I save most of my seeds myself, making sure I have a good genetic base for saving these. It’s in fact quite easy, just be aware of possible cross-pollination., and always take the finest-looking healhiest plants for seed-production.  I won’t go into much details here, there are good books on the market, and some very interesting sites can be found.  Here are some major lines:

First of all, many things will cross, if you grow out two pepper varieties in a small space, chances are great they will cross, the same rule counts for nearly all vegetables, tomatoes included.  Rumours are tomatoes will not cross, but they do produce a small percentage of  crosses. Of course, you can grow out one variety of peppers or tomato or beans,or,… and then you have nothing to worry about, with the exception of a nearby neighbour garden with similar varieties.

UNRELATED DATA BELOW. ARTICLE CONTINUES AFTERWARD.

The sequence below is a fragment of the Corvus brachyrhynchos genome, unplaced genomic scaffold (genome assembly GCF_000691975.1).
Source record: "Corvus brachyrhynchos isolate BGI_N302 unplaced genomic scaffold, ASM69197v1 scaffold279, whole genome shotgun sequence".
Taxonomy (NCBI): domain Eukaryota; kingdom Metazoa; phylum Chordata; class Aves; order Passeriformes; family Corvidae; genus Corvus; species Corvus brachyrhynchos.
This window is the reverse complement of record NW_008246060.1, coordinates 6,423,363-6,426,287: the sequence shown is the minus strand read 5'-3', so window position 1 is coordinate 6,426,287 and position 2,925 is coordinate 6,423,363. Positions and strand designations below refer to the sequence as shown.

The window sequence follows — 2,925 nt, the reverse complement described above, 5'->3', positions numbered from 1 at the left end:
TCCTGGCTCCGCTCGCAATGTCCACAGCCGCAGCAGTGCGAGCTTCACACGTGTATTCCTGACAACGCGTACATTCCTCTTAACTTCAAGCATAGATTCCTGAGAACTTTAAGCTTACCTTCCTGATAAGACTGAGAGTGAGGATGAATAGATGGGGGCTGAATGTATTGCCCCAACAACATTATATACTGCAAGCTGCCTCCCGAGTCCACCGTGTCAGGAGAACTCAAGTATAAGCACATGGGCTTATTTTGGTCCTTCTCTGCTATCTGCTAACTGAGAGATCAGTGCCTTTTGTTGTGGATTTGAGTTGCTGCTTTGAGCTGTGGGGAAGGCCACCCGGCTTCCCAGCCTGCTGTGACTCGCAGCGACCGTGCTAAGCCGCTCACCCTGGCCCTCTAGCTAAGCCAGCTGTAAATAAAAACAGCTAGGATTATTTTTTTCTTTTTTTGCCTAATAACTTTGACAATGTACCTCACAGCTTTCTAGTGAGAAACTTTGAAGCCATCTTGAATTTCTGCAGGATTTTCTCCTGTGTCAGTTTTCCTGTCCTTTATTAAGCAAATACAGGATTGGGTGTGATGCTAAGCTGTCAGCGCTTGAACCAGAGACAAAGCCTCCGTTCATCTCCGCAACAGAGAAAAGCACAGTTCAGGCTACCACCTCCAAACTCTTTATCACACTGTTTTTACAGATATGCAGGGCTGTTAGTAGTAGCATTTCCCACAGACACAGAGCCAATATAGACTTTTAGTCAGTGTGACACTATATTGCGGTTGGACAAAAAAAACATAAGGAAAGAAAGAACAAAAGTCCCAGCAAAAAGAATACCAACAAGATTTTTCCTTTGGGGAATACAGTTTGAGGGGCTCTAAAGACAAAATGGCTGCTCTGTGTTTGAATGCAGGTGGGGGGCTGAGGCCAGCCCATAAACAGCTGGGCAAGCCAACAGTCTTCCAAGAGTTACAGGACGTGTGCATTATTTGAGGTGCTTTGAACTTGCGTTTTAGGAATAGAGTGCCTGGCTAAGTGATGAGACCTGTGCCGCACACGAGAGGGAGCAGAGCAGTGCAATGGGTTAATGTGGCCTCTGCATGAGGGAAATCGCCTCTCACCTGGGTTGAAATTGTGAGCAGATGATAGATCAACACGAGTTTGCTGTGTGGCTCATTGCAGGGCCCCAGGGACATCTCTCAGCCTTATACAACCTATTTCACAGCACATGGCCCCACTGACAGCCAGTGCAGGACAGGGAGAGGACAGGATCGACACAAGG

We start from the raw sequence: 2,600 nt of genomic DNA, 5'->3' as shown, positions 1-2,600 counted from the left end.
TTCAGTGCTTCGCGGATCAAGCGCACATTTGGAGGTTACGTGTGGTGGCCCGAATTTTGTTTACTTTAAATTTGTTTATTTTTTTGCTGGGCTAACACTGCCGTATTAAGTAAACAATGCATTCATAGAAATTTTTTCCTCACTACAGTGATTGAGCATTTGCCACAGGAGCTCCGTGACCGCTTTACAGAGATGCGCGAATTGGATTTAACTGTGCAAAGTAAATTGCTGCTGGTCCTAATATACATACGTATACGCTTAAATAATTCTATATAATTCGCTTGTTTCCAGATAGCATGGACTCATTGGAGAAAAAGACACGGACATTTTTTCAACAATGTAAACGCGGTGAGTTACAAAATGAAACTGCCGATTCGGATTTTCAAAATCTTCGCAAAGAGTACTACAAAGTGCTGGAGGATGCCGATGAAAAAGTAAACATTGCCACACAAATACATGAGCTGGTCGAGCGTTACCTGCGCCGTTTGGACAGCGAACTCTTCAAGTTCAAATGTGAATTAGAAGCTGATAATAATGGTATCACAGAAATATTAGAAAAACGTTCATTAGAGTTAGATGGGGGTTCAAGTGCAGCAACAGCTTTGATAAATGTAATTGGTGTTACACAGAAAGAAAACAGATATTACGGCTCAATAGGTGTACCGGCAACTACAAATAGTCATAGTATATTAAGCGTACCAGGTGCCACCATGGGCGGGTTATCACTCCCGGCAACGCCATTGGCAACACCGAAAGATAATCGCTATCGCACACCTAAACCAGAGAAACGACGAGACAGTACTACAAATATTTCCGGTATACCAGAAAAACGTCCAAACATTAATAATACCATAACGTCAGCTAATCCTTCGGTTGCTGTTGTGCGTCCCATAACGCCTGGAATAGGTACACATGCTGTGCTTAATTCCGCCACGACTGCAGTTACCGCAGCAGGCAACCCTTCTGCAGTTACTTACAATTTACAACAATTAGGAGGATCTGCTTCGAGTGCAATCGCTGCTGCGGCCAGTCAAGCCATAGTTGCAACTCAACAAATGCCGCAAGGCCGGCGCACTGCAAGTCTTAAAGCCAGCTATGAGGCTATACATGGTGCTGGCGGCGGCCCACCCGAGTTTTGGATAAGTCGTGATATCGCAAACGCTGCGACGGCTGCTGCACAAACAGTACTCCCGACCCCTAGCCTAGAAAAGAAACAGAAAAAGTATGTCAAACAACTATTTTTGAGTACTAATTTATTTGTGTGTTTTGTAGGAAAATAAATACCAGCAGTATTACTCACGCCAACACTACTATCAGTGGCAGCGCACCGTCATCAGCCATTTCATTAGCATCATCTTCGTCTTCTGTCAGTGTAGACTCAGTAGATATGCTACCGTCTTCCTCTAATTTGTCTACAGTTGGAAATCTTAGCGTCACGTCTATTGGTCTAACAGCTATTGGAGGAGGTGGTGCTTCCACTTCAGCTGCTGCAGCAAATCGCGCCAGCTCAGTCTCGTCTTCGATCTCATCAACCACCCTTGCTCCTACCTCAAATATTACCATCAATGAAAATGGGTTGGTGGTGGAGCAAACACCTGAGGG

Sometimes only one precious seed of an old grandmother has formed a plant.  Can one take seeds from this plant?  Well, it depends a bit on the vegetable it is, carrots, onions ( these seeds have a short viability anyway), cabbages and some others are outbreeding plants, meaning they need a cross-pollinisator , otherwise they will not produce seeds, a minimum of 15-20 plants of these is required (for carrots even more, corn requires a minimum of 250 plants) ) to produce good  seeds.  So you won’t be able to produce good seeds from this one plant.  Some othe r vegetables however will produce viable seeds from just one plant, although it is really not recommended.  But if it is the only pepper, tomato  squash,… plant from a precious variety, you can harvest ripe seeds from it,make sure the seeds can ripen off and store them in a dry place with as little temperature changes as possible.  You can use paper bags to store the seeds, or plastic seed bags , these plastic bags are durable but be aware that you have to put in very very dry seeds, otherwise seeds won’t survive for a long time.

Here’s something more detailed on growing cabbage seeds: